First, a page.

Hms Thetis Survivors

Hms Thetis Survivors-26
The next morning four crew members, led by Captain Oram, escaped through a hatch using breathing apparatus.

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On her very first dive she took on water and sank suddenly to the seabed.

Through the night the crew worked doggedly to raise the vessel and were able to lighten the aft section enough to allow the stern to break the surface.

This Group 1 T Class submarine was experimental, and with the loss of 99 sailors and civilians she sank on 1st June 1939.

Thetis was a very early submarine in the days when submarines were very much a new concept, and it was being prepared for the war that was expected to follow in the near future.

Anyone wishing to attend should make their way to the riverside walk, to the north of the Woodside Ferry Terminal.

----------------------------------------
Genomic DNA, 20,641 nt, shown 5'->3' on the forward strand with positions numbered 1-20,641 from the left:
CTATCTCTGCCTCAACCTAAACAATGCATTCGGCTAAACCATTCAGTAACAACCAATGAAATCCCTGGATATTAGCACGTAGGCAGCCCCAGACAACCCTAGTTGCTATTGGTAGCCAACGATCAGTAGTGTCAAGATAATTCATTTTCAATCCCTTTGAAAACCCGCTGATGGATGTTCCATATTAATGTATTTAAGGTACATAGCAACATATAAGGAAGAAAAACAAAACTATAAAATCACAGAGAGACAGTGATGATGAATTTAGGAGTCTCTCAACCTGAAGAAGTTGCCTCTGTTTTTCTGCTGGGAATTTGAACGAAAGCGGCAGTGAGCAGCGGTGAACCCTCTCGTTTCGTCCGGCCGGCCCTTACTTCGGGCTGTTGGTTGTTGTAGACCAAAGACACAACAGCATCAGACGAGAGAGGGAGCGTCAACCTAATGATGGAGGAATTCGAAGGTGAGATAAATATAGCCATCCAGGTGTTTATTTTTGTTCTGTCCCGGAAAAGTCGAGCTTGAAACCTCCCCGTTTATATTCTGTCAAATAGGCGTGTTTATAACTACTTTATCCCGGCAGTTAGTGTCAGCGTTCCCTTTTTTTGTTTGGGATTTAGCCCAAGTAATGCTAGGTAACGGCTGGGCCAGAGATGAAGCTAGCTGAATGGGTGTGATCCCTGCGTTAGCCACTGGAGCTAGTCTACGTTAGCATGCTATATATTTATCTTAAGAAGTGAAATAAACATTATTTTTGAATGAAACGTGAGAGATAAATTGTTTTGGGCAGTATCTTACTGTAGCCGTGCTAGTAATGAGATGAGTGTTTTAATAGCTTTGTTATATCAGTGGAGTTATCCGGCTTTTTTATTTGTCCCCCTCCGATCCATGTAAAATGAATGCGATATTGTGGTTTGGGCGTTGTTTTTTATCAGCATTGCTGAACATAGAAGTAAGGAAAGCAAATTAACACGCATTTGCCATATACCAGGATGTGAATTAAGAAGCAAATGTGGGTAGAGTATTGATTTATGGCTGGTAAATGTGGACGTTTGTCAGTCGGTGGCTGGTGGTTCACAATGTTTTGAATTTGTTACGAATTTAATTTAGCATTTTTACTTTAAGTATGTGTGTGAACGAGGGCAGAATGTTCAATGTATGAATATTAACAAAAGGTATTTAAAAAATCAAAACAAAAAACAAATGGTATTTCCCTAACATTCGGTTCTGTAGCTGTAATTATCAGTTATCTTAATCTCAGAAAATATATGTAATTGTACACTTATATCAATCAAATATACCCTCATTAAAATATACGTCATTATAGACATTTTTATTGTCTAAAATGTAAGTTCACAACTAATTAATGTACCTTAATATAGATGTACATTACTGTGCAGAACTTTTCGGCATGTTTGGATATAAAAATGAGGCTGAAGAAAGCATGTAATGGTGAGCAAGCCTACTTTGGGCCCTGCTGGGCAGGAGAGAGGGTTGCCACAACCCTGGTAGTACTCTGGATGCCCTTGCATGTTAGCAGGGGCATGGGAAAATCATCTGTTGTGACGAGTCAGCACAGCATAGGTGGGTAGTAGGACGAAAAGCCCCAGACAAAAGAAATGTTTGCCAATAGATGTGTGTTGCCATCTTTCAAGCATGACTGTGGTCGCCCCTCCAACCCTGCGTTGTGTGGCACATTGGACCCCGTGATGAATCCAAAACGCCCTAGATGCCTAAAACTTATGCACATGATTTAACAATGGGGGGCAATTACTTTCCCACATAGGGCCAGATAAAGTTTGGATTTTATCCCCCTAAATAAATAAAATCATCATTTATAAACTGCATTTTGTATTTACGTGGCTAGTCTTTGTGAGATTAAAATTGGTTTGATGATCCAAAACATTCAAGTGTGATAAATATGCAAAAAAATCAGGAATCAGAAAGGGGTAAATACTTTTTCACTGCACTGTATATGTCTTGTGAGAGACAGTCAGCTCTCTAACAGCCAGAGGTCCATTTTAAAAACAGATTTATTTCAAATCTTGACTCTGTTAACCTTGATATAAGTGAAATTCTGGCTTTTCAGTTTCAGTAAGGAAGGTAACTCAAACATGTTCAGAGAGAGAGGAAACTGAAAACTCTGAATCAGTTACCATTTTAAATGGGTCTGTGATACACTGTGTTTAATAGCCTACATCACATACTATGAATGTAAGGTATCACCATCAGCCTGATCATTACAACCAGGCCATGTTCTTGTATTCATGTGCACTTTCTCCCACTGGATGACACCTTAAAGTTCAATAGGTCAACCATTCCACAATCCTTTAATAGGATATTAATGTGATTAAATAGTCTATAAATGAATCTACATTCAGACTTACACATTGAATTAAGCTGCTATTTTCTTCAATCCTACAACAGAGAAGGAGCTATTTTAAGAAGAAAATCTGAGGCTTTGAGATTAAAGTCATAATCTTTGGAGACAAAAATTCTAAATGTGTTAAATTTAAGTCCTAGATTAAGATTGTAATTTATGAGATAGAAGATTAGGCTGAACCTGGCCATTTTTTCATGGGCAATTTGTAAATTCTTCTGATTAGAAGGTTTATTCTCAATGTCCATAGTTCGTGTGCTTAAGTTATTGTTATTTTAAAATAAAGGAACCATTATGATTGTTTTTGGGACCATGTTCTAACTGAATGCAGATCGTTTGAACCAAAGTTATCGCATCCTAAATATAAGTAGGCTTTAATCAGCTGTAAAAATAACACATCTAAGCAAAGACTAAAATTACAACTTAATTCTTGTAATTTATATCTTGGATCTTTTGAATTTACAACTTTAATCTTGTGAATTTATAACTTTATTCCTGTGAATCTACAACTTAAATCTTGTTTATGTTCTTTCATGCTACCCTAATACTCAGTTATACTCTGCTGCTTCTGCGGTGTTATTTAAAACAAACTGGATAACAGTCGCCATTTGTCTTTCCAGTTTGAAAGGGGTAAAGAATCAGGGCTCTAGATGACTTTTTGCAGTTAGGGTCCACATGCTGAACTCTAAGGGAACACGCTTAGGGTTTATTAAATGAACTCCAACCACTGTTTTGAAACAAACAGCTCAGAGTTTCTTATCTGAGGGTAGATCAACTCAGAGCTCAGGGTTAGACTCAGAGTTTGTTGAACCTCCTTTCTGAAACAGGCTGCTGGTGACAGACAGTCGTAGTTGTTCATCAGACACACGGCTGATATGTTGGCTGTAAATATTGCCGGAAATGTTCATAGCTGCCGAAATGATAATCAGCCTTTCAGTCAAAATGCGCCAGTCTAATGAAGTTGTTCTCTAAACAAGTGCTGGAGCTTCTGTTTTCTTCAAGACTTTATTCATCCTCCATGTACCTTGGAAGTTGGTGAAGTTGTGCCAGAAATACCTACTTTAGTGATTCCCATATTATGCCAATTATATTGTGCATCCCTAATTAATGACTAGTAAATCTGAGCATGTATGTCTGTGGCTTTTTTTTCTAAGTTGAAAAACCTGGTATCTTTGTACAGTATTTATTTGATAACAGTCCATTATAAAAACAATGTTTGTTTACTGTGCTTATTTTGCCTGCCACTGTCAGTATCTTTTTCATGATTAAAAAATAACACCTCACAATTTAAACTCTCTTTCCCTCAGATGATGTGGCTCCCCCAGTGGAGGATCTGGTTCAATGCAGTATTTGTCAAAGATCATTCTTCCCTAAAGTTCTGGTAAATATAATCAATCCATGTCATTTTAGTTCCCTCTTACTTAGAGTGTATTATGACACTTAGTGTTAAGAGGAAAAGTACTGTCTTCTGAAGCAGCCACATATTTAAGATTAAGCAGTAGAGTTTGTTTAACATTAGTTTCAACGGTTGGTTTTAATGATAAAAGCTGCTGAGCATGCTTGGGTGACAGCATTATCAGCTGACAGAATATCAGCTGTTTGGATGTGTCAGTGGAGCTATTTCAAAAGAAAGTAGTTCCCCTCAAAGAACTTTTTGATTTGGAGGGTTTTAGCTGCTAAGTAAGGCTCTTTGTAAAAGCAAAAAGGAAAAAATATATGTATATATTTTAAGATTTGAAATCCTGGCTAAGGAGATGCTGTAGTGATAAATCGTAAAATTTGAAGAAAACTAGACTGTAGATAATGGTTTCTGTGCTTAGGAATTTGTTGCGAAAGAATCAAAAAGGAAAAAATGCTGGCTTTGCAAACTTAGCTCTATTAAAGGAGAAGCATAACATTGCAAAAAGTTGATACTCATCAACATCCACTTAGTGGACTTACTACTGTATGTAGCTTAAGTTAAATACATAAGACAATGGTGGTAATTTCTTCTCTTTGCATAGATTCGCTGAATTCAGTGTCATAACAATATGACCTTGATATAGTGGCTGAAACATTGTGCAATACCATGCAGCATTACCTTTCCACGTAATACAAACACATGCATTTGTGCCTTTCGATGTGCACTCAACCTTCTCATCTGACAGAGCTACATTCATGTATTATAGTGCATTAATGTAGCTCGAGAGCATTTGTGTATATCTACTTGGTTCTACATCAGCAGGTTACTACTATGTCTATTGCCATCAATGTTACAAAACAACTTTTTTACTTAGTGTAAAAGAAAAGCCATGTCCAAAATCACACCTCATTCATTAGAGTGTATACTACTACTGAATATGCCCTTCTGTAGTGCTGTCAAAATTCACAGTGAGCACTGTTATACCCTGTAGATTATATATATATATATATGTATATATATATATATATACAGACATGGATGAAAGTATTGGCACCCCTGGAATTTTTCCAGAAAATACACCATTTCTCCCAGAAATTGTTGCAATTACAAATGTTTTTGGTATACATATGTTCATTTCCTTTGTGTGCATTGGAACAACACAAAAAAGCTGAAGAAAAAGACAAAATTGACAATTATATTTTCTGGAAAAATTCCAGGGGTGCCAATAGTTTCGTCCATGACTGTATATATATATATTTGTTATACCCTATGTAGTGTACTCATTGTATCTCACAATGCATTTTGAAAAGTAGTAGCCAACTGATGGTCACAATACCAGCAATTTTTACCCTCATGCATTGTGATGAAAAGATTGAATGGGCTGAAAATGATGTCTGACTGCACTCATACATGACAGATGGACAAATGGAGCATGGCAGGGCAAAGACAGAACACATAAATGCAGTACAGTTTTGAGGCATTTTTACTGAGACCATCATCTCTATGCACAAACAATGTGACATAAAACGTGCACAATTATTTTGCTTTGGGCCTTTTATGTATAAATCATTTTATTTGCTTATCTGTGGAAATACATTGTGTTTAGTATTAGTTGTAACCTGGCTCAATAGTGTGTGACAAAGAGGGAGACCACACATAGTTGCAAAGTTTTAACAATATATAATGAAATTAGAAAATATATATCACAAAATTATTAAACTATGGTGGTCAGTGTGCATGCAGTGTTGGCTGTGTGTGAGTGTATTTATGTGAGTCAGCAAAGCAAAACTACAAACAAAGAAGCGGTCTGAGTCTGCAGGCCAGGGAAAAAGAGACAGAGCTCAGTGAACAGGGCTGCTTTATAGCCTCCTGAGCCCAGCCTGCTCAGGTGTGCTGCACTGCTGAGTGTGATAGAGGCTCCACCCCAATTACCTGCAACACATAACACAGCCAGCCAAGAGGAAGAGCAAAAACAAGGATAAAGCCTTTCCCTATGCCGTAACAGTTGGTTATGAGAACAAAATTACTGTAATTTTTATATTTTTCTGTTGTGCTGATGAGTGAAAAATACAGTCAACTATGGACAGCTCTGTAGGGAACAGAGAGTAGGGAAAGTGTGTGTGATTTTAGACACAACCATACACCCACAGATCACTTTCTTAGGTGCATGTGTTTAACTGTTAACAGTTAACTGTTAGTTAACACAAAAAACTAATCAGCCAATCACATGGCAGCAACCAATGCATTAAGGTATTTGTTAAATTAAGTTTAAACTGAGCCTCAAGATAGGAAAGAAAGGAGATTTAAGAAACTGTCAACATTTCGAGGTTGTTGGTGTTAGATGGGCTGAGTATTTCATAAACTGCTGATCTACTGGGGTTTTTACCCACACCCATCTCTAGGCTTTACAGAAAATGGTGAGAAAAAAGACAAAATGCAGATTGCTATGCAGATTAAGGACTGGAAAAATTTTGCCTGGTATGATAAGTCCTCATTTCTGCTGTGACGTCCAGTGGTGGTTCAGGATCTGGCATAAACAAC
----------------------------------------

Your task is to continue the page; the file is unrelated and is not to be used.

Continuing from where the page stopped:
Due to the nature of the area there will not be seating available but free parking has been arranged with Peel Holdings on their premises at Woodside Business Park, CH41 1EL.Thetis was raised and salvaged a few months later and saw service in the Second World War, having been recommissioned as HMS Thunderbolt.She was lost with all hands in 1943 and thus she became one of the few military vessels to have been lost twice with her crew.coincidentally, today I have been to the old Birkenhead Priory (now mainly ruins) next door to the Cammel Laird yard where the Thetis was built.The tower of the church that was once attached to the priory (St Mary’s) has been restored and contains not only a memorial to the Thetis, but has the names and ranks / professions of all those lost (plus some survivors) mounted on individual plaques along the handrail leading up to the top of the tower.Derek Arnold, Chairman of the Liverpool Anchorage Club and son of Walter Arnold, one of the Thetis survivors, has been fundraising for a memorial to mark the 75th anniversary since last October.Appropriately, as many of those who died were workers from local shipyards, it has been very much a community effort.On the 3rd of September 1939, the day that Great Britain declared war on Germany and her allies, the submarine was towed to and grounded at Traeth Bychan beach.The bodies were then recovered from the submarine and either buried in Maeshyfryd Cemetery in Holyhead, or repatriated to their next of kins, It was subsequently repaired and re-launched as HMS Thunderbolt, only to be torpedoed and sunk on the 14th of March 1943 with all the crew losing their lives.Others attempted to escape in the same way but drowned when the hatch jammed.A cable was attached to Thetis, but this snapped and the submarine returned to the seabed.


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